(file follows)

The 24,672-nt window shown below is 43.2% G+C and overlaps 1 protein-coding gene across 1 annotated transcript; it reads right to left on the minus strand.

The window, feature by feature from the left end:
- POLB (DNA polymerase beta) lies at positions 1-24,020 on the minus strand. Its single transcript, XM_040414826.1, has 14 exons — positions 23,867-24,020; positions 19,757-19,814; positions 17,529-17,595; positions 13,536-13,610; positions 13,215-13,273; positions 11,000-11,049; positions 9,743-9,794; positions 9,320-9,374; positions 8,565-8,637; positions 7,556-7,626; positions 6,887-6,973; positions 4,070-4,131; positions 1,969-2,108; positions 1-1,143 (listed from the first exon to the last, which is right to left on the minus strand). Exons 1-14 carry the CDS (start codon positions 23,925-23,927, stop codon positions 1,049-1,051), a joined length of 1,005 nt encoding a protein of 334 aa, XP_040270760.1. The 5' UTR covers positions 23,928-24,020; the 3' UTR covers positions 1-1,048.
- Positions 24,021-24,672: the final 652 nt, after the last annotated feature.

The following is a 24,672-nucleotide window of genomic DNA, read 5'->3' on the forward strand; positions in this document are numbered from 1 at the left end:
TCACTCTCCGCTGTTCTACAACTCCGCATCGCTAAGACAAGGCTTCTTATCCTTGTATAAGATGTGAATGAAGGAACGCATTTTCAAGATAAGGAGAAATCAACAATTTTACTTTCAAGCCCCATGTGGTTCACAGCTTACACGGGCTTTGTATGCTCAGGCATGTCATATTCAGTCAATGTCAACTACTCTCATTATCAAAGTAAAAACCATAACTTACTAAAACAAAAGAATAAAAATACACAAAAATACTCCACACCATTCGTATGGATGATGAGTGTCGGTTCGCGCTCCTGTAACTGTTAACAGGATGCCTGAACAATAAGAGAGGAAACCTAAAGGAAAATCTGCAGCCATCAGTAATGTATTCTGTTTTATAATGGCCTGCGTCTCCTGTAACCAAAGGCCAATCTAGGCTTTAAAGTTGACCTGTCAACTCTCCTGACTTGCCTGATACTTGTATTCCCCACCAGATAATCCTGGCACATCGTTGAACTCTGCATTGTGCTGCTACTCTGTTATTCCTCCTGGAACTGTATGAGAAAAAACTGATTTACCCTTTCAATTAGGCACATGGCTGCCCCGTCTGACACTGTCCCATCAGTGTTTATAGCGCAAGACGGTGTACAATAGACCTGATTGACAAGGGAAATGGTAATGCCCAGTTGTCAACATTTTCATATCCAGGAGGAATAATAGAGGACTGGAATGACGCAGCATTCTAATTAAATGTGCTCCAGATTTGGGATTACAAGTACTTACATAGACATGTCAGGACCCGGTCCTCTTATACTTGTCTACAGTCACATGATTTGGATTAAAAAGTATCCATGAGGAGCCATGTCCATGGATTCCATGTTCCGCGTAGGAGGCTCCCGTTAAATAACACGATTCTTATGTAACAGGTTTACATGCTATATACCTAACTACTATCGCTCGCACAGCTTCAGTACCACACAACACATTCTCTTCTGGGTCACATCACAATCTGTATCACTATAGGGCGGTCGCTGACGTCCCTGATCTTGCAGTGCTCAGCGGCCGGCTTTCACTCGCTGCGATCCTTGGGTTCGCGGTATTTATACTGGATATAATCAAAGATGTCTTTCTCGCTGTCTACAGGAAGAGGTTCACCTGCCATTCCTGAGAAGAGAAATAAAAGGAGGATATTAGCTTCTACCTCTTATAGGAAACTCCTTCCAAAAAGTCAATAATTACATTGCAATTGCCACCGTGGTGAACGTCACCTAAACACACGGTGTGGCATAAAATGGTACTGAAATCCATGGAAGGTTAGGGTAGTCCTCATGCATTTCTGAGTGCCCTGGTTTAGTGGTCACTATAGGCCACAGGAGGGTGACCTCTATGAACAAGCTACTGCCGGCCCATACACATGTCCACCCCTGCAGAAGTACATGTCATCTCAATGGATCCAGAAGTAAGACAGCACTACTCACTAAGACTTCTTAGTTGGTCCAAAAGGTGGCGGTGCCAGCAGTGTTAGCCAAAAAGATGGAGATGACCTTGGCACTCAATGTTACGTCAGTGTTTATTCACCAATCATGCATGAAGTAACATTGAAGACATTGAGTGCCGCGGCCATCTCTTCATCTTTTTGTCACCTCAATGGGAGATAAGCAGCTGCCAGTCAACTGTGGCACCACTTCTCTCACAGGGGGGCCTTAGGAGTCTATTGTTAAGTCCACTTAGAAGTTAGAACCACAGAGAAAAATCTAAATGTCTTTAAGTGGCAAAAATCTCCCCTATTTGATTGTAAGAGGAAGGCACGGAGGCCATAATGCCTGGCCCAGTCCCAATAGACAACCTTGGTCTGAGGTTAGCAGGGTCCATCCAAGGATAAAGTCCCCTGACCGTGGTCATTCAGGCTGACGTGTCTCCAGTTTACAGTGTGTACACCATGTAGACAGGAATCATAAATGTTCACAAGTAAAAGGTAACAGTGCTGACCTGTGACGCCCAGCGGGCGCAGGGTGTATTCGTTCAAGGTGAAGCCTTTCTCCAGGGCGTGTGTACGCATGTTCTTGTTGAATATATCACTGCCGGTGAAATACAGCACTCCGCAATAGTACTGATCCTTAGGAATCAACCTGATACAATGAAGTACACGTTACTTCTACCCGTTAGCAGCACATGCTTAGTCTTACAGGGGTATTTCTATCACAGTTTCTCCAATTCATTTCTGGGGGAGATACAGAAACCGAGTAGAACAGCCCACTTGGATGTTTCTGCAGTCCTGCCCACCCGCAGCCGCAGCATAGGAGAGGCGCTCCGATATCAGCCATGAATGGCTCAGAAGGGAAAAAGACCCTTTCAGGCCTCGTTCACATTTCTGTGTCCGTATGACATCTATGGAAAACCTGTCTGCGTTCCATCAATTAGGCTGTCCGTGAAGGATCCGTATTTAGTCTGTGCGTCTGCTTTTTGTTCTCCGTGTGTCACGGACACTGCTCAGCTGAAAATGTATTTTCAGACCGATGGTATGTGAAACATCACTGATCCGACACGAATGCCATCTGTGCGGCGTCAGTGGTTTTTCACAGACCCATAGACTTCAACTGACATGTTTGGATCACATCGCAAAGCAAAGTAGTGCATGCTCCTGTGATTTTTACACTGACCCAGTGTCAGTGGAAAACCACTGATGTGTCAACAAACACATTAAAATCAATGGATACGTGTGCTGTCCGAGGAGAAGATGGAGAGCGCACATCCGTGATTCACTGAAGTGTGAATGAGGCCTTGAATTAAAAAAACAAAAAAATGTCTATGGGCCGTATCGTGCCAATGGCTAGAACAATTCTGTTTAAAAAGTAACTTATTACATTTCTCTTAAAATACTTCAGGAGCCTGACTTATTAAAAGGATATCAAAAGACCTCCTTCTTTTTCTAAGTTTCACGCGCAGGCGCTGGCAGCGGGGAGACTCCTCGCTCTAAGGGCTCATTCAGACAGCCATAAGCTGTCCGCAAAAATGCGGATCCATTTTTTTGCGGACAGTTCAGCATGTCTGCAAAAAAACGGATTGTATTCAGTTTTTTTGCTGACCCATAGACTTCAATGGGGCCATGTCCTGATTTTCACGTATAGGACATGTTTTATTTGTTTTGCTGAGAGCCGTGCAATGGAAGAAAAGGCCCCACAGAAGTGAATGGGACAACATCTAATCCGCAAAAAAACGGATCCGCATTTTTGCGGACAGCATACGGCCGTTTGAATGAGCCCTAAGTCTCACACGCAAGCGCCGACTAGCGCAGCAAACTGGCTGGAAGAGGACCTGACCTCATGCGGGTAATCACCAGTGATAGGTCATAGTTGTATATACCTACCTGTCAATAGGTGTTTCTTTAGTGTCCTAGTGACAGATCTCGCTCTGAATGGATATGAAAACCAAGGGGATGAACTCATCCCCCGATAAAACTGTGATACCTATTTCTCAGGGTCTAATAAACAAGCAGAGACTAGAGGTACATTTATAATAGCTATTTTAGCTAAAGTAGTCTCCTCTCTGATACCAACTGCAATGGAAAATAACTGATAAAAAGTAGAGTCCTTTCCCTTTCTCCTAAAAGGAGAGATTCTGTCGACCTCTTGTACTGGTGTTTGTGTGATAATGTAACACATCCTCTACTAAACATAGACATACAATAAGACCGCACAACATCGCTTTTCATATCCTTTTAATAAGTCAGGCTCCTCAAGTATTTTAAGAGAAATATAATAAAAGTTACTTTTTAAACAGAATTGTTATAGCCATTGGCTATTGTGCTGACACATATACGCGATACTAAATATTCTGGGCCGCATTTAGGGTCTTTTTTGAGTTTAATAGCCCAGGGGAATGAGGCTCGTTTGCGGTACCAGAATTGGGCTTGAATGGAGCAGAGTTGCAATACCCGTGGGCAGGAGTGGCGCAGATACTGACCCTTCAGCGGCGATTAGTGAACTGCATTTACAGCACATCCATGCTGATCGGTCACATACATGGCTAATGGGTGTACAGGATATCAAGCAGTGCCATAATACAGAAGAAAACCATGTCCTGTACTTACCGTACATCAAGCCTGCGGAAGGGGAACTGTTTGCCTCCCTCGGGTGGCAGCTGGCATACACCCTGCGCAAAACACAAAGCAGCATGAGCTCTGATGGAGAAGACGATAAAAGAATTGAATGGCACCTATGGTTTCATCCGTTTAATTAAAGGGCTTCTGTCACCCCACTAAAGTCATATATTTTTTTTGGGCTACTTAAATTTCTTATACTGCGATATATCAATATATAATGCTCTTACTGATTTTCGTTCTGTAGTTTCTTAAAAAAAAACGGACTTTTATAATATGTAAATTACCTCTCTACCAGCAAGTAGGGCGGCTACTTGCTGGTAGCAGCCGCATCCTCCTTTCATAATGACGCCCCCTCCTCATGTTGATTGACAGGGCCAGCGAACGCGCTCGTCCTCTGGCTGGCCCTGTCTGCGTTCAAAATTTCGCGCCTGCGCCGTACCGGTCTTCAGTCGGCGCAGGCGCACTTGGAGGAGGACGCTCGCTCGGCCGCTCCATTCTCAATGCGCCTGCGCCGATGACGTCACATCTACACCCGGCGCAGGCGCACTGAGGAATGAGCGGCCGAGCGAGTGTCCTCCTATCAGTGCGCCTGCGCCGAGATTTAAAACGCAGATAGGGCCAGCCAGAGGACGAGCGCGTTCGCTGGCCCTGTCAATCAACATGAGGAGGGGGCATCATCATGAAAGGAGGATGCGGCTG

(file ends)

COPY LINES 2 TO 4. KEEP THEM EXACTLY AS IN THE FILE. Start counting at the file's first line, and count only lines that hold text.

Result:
The window, feature by feature from the left end:
- POLB (DNA polymerase beta) lies at positions 1-24,020 on the minus strand. Its single transcript, XM_040414826.1, has 14 exons — positions 23,867-24,020; positions 19,757-19,814; positions 17,529-17,595; positions 13,536-13,610; positions 13,215-13,273; positions 11,000-11,049; positions 9,743-9,794; positions 9,320-9,374; positions 8,565-8,637; positions 7,556-7,626; positions 6,887-6,973; positions 4,070-4,131; positions 1,969-2,108; positions 1-1,143 (listed from the first exon to the last, which is right to left on the minus strand). Exons 1-14 carry the CDS (start codon positions 23,925-23,927, stop codon positions 1,049-1,051), a joined length of 1,005 nt encoding a protein of 334 aa, XP_040270760.1. The 5' UTR covers positions 23,928-24,020; the 3' UTR covers positions 1-1,048.
- Positions 24,021-24,672: the final 652 nt, after the last annotated feature.